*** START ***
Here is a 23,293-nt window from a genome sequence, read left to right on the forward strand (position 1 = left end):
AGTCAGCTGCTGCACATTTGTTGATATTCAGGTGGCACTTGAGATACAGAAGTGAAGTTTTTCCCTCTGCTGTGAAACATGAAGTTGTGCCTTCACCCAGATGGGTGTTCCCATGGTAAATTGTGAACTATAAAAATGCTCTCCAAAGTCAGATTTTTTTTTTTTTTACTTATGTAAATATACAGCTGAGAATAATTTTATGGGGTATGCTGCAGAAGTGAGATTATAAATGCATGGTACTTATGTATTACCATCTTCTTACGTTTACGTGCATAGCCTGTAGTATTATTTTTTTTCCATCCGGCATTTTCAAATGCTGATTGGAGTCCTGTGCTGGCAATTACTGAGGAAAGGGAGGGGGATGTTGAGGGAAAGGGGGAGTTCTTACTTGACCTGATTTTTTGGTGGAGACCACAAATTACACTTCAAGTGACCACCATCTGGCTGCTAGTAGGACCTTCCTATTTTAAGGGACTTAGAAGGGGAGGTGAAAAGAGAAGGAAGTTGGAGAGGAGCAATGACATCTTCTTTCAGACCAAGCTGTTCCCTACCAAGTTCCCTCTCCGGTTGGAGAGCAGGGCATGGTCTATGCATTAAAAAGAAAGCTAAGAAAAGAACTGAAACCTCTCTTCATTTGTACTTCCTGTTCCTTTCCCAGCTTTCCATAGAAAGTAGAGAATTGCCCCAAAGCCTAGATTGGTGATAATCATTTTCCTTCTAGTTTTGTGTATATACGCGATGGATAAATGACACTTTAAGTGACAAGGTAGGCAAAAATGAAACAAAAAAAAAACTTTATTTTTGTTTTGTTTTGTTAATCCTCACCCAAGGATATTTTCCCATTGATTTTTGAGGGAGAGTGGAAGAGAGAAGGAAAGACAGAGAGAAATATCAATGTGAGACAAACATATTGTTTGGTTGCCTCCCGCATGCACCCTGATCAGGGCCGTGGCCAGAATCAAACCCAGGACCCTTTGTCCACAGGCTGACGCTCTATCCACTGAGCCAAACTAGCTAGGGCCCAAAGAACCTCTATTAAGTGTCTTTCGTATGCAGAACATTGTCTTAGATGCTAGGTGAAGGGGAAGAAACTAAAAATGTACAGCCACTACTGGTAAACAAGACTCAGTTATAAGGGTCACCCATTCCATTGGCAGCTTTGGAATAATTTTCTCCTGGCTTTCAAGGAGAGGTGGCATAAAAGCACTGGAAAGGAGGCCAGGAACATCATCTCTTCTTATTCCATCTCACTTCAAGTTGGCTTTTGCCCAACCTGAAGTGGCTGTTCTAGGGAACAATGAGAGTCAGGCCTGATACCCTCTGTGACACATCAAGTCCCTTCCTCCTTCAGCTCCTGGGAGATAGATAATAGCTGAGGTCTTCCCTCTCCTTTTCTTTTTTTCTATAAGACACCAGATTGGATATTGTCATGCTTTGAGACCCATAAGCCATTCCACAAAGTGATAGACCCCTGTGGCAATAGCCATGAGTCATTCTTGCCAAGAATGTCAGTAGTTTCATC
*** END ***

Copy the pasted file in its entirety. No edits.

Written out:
Here is a 23,293-nt window from a genome sequence, read left to right on the forward strand (position 1 = left end):
AGTCAGCTGCTGCACATTTGTTGATATTCAGGTGGCACTTGAGATACAGAAGTGAAGTTTTTCCCTCTGCTGTGAAACATGAAGTTGTGCCTTCACCCAGATGGGTGTTCCCATGGTAAATTGTGAACTATAAAAATGCTCTCCAAAGTCAGATTTTTTTTTTTTTTACTTATGTAAATATACAGCTGAGAATAATTTTATGGGGTATGCTGCAGAAGTGAGATTATAAATGCATGGTACTTATGTATTACCATCTTCTTACGTTTACGTGCATAGCCTGTAGTATTATTTTTTTTCCATCCGGCATTTTCAAATGCTGATTGGAGTCCTGTGCTGGCAATTACTGAGGAAAGGGAGGGGGATGTTGAGGGAAAGGGGGAGTTCTTACTTGACCTGATTTTTTGGTGGAGACCACAAATTACACTTCAAGTGACCACCATCTGGCTGCTAGTAGGACCTTCCTATTTTAAGGGACTTAGAAGGGGAGGTGAAAAGAGAAGGAAGTTGGAGAGGAGCAATGACATCTTCTTTCAGACCAAGCTGTTCCCTACCAAGTTCCCTCTCCGGTTGGAGAGCAGGGCATGGTCTATGCATTAAAAAGAAAGCTAAGAAAAGAACTGAAACCTCTCTTCATTTGTACTTCCTGTTCCTTTCCCAGCTTTCCATAGAAAGTAGAGAATTGCCCCAAAGCCTAGATTGGTGATAATCATTTTCCTTCTAGTTTTGTGTATATACGCGATGGATAAATGACACTTTAAGTGACAAGGTAGGCAAAAATGAAACAAAAAAAAAACTTTATTTTTGTTTTGTTTTGTTAATCCTCACCCAAGGATATTTTCCCATTGATTTTTGAGGGAGAGTGGAAGAGAGAAGGAAAGACAGAGAGAAATATCAATGTGAGACAAACATATTGTTTGGTTGCCTCCCGCATGCACCCTGATCAGGGCCGTGGCCAGAATCAAACCCAGGACCCTTTGTCCACAGGCTGACGCTCTATCCACTGAGCCAAACTAGCTAGGGCCCAAAGAACCTCTATTAAGTGTCTTTCGTATGCAGAACATTGTCTTAGATGCTAGGTGAAGGGGAAGAAACTAAAAATGTACAGCCACTACTGGTAAACAAGACTCAGTTATAAGGGTCACCCATTCCATTGGCAGCTTTGGAATAATTTTCTCCTGGCTTTCAAGGAGAGGTGGCATAAAAGCACTGGAAAGGAGGCCAGGAACATCATCTCTTCTTATTCCATCTCACTTCAAGTTGGCTTTTGCCCAACCTGAAGTGGCTGTTCTAGGGAACAATGAGAGTCAGGCCTGATACCCTCTGTGACACATCAAGTCCCTTCCTCCTTCAGCTCCTGGGAGATAGATAATAGCTGAGGTCTTCCCTCTCCTTTTCTTTTTTTCTATAAGACACCAGATTGGATATTGTCATGCTTTGAGACCCATAAGCCATTCCACAAAGTGATAGACCCCTGTGGCAATAGCCATGAGTCATTCTTGCCAAGAATGTCAGTAGTTTCATC